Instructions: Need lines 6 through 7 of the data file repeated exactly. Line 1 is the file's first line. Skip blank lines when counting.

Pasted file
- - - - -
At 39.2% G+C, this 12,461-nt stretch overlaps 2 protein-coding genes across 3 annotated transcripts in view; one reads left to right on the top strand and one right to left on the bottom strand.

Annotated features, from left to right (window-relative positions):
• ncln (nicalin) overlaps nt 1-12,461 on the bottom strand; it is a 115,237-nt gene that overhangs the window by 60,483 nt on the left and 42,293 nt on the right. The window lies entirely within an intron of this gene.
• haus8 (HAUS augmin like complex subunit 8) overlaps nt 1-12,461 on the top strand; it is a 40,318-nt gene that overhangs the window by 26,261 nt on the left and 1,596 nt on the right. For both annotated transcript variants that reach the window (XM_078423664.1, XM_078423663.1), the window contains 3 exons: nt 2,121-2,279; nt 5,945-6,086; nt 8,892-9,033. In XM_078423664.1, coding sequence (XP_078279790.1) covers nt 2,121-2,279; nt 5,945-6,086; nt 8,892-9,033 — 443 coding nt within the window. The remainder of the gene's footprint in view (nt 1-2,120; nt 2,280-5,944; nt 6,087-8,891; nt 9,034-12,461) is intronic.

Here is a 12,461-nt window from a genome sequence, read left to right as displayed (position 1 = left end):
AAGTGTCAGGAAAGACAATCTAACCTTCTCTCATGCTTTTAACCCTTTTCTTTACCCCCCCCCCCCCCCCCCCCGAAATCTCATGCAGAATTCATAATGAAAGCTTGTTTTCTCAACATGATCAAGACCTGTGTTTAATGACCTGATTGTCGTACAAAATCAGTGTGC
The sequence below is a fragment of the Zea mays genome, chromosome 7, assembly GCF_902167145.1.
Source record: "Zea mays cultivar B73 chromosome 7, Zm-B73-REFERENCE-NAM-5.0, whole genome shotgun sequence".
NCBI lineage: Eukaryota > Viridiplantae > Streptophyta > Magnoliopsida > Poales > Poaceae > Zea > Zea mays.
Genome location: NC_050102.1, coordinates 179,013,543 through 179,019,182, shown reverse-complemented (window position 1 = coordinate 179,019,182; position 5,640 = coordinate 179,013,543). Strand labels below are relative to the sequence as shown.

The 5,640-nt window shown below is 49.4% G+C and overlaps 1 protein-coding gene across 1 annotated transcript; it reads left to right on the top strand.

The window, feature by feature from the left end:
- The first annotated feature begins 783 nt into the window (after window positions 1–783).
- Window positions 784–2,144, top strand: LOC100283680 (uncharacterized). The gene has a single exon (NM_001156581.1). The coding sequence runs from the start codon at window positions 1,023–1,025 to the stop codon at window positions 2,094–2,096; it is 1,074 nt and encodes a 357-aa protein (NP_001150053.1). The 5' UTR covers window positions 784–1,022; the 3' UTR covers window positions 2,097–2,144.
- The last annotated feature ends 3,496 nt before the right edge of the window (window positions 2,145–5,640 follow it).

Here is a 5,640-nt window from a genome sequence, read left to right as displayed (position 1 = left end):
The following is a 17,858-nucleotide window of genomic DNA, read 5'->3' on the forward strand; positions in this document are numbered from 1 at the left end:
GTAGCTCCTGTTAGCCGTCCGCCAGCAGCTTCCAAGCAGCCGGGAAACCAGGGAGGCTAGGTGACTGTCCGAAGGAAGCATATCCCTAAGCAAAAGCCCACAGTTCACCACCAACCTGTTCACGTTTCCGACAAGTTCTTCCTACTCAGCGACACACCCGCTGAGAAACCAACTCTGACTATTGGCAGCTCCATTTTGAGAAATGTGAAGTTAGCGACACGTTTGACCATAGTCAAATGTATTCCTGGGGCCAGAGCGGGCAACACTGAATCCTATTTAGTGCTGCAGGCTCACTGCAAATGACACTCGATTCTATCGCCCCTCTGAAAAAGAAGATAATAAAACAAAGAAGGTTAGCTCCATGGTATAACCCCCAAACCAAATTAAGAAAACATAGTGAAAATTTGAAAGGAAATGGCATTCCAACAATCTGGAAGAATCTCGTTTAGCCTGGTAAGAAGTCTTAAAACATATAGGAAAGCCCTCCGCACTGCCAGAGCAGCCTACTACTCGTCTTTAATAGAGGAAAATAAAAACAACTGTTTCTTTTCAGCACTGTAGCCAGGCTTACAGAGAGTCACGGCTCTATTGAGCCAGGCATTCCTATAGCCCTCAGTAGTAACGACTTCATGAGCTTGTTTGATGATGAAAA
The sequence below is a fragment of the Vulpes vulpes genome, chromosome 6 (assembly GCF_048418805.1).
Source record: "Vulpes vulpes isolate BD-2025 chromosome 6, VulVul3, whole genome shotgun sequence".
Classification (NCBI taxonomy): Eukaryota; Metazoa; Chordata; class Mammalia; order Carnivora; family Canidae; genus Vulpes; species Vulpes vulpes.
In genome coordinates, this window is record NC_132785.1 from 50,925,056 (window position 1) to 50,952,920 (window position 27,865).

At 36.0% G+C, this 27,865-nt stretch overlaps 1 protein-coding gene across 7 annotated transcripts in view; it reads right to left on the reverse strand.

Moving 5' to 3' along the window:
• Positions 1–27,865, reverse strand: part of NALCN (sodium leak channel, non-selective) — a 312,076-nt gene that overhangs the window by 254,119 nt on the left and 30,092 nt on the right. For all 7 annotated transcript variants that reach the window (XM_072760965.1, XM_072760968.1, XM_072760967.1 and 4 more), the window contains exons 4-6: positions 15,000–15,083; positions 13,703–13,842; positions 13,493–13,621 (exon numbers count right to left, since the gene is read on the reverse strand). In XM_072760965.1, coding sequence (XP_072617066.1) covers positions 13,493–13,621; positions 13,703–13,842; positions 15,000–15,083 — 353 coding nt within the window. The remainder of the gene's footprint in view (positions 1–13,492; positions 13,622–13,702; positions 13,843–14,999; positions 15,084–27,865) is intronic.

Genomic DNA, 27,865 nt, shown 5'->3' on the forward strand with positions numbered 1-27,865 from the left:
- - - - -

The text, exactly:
AAGTGTCAGGAAAGACAATCTAACCTTCTCTCATGCTTTTAACCCTTTTCTTTACCCCCCCCCCCCCCCCCCCCGAAATCTCATGCAGAATTCATAATGAAAGCTTGTTTTCTCAACATGATCAAGACCTGTGTTTAATGACCTGATTGTCGTACAAAATCAGTGTGC
The sequence below is a fragment of the Zea mays genome, chromosome 7, assembly GCF_902167145.1.